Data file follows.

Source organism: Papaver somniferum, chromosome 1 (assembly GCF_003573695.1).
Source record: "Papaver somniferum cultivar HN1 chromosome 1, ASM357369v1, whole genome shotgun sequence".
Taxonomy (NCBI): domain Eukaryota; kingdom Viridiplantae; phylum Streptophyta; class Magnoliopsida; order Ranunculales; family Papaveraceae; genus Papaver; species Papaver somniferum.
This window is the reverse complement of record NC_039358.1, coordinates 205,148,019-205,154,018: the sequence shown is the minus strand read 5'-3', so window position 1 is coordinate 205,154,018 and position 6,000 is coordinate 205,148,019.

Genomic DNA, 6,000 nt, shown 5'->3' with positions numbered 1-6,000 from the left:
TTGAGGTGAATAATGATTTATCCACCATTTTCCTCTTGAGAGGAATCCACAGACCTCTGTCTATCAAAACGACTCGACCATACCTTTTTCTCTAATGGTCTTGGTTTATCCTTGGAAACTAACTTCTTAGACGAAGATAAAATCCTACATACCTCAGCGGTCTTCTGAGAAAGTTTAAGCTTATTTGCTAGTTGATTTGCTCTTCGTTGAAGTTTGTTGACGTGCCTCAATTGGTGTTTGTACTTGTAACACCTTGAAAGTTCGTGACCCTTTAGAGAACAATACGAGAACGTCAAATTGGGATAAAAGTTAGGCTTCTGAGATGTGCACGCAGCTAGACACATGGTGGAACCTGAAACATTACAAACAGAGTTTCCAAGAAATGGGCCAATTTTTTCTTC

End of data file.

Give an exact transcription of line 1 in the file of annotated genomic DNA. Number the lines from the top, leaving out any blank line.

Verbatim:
Source organism: Papaver somniferum, chromosome 1 (assembly GCF_003573695.1).